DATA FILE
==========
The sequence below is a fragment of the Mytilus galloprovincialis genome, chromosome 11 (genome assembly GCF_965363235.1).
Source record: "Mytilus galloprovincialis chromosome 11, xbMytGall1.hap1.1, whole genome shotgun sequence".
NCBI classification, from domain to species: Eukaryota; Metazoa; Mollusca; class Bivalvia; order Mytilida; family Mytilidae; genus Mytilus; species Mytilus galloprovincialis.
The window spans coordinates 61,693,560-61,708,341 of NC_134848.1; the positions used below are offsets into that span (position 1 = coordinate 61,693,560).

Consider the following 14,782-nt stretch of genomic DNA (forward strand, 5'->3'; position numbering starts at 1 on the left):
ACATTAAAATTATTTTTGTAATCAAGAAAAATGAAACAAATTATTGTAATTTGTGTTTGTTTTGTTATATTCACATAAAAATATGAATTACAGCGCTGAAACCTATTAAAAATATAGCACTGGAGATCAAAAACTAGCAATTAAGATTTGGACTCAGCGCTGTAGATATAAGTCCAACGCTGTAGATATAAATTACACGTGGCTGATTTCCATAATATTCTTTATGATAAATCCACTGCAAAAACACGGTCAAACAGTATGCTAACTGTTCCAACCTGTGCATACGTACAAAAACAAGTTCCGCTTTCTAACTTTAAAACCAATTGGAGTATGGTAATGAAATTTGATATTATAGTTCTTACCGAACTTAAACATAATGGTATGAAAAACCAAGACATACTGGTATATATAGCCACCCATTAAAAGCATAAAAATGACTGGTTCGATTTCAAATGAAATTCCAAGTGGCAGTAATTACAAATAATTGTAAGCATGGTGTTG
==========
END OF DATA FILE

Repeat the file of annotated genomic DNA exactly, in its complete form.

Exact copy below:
The sequence below is a fragment of the Mytilus galloprovincialis genome, chromosome 11 (genome assembly GCF_965363235.1).
Source record: "Mytilus galloprovincialis chromosome 11, xbMytGall1.hap1.1, whole genome shotgun sequence".
NCBI classification, from domain to species: Eukaryota; Metazoa; Mollusca; class Bivalvia; order Mytilida; family Mytilidae; genus Mytilus; species Mytilus galloprovincialis.
The window spans coordinates 61,693,560-61,708,341 of NC_134848.1; the positions used below are offsets into that span (position 1 = coordinate 61,693,560).

Consider the following 14,782-nt stretch of genomic DNA (forward strand, 5'->3'; position numbering starts at 1 on the left):
ACATTAAAATTATTTTTGTAATCAAGAAAAATGAAACAAATTATTGTAATTTGTGTTTGTTTTGTTATATTCACATAAAAATATGAATTACAGCGCTGAAACCTATTAAAAATATAGCACTGGAGATCAAAAACTAGCAATTAAGATTTGGACTCAGCGCTGTAGATATAAGTCCAACGCTGTAGATATAAATTACACGTGGCTGATTTCCATAATATTCTTTATGATAAATCCACTGCAAAAACACGGTCAAACAGTATGCTAACTGTTCCAACCTGTGCATACGTACAAAAACAAGTTCCGCTTTCTAACTTTAAAACCAATTGGAGTATGGTAATGAAATTTGATATTATAGTTCTTACCGAACTTAAACATAATGGTATGAAAAACCAAGACATACTGGTATATATAGCCACCCATTAAAAGCATAAAAATGACTGGTTCGATTTCAAATGAAATTCCAAGTGGCAGTAATTACAAATAATTGTAAGCATGGTGTTG